Australian Tax – How Having Substantial Equipment Overseas Can Mean You Are Taxed There

August 26, 2009 by  Filed under: Taxes 

What happens when you don’t think you conduct a business overseas, but you are deemed to be?

This article deals with a situation where an Australian business leases assets to an overseas company. The overseas company uses the assets in its operations in the overseas company. What are some of the tax issues that can arise?

Australia has a number of tax treaties with overseas countries. All Australian major trading partners are covered, among other countries. These treaties have the purpose (mainly) of determining which country has the right, but not the obligation, to tax income that has the possibility of being taxed under the domestic tax laws of both countries. That is, the treaties have the main purpose of stopping double taxation.

A recent Australian Taxation Office ruling refers to this issue in a real life situation. Here are the facts. An Australian company is involved in the transport industry. As an incidental part of its business, it leases equipment (possibly trucks) to other parties. One such party was a company in New Zealand. The NZ company pays the Australian company lease payments for the use of the equipment in NZ. Although not stated in the ruling, it is assumed that the Australian company does not have an office or any other type of presence in New Zealand. What are the Australian tax consequences?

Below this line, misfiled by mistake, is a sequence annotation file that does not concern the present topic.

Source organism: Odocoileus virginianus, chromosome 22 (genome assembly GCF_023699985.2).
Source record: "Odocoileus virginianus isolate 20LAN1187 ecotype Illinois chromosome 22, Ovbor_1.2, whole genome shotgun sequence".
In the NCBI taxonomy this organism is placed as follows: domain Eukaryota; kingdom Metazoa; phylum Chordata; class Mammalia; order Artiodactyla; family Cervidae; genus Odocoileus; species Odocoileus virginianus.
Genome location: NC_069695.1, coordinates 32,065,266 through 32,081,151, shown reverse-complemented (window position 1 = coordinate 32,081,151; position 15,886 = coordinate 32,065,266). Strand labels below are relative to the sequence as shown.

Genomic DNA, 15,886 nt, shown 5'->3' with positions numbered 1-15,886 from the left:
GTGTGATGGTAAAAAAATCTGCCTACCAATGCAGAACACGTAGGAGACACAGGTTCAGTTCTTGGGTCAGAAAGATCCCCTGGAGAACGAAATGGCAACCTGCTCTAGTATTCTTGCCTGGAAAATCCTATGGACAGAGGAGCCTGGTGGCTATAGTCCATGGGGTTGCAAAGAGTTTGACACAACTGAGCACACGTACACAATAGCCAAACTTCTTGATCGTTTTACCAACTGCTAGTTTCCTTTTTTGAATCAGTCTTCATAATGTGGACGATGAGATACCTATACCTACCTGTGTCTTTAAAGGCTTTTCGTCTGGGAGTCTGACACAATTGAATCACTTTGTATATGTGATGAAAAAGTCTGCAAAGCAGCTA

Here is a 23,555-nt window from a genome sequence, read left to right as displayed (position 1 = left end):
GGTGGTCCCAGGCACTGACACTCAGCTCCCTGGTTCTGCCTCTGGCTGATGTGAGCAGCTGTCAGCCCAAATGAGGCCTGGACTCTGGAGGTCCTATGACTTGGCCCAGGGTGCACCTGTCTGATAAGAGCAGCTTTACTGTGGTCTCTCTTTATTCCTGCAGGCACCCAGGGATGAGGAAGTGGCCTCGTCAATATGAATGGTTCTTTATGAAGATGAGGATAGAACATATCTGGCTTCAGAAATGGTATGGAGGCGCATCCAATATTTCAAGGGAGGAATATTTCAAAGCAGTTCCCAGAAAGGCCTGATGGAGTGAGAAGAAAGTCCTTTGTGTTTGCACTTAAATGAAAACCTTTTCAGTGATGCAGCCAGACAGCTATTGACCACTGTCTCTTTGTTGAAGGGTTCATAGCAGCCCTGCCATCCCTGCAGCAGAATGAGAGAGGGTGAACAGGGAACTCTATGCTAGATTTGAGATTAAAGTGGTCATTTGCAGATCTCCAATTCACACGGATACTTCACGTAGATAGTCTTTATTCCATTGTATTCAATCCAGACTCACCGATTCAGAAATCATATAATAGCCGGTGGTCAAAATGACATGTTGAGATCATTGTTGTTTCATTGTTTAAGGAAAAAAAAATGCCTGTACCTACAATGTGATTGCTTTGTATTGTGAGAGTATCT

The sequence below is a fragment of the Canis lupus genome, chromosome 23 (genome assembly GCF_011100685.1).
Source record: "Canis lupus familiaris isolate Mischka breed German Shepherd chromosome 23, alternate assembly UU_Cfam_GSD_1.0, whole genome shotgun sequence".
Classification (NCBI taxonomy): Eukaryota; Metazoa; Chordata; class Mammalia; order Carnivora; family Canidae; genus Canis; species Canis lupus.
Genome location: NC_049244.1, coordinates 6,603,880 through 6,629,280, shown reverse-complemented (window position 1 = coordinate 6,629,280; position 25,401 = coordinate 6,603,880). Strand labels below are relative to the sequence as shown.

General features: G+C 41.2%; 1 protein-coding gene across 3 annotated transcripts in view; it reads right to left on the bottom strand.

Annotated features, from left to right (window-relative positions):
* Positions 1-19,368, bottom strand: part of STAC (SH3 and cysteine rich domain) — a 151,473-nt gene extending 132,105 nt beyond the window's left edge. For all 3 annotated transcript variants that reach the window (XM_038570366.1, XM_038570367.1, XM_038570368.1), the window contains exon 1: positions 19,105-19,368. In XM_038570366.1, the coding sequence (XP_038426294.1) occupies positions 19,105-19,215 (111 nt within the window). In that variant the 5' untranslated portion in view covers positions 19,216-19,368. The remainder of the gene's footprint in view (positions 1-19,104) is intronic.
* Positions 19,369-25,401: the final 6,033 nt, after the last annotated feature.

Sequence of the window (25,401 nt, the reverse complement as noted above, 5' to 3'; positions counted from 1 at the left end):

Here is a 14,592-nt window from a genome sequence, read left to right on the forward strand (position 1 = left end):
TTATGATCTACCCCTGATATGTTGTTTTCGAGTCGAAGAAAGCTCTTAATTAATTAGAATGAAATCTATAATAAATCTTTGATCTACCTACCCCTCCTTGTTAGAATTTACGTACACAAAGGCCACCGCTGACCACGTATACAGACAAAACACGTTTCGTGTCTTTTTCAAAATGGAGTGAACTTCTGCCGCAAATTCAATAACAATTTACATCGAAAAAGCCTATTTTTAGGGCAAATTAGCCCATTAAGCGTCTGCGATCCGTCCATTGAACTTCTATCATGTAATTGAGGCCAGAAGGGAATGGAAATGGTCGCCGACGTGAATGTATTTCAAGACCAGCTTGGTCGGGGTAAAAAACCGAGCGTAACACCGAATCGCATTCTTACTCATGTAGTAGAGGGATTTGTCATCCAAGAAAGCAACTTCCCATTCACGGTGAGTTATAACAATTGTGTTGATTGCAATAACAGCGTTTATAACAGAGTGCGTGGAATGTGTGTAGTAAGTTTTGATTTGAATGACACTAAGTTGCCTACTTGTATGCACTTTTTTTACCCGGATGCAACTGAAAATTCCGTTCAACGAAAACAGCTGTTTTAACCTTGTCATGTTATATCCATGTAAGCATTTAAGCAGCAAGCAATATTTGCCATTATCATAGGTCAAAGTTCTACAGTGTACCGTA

Australia does have a tax treaty with New Zealand. Under this treaty, as with most tax treaties, if an enterprise of one country (country A) has a “permanent establishment” in the other country (country B), then country B has the right to tax the business profits that arise from the operation in country B. The interesting thing about the facts in this case is that the Australian company had “substantial equipment” in New Zealand (country B). Because of this, the Australian company was deemed to have a permanent establishment in NZ even though it did not have an office or any other type of operation there. Further, because of this, the Australian enterprise was deemed to be carrying on business there. This means that NZ is given the right to tax the leasing income.

However, that is not the complete end of the story. Under the Australian domestic law, the income is deemed to be “non-assessable non-exempt” income. Put another way, the Australian tax law treats the leasing income as a “nothing”.

The ruling does not tell us exactly what equipment the Australian company had in NZ to make it “substantial”. The point for readers of this article to note is that substantial does not mean massive. One item of equipment, depending on its type, can be substantial and therefore alter the taxation obligations.

Wishing you easier business.

John Jeffreys

John Jeffreys brings Chief Financial Officer skills to businesses that don’t have their own CFO. His website is at John draws on 30 years of experience. He is a Chartered Accountant and has been a partner in major accounting firms. You might like to receive his free eZine that gives you valuable business tips and a bit of a laugh. Go to

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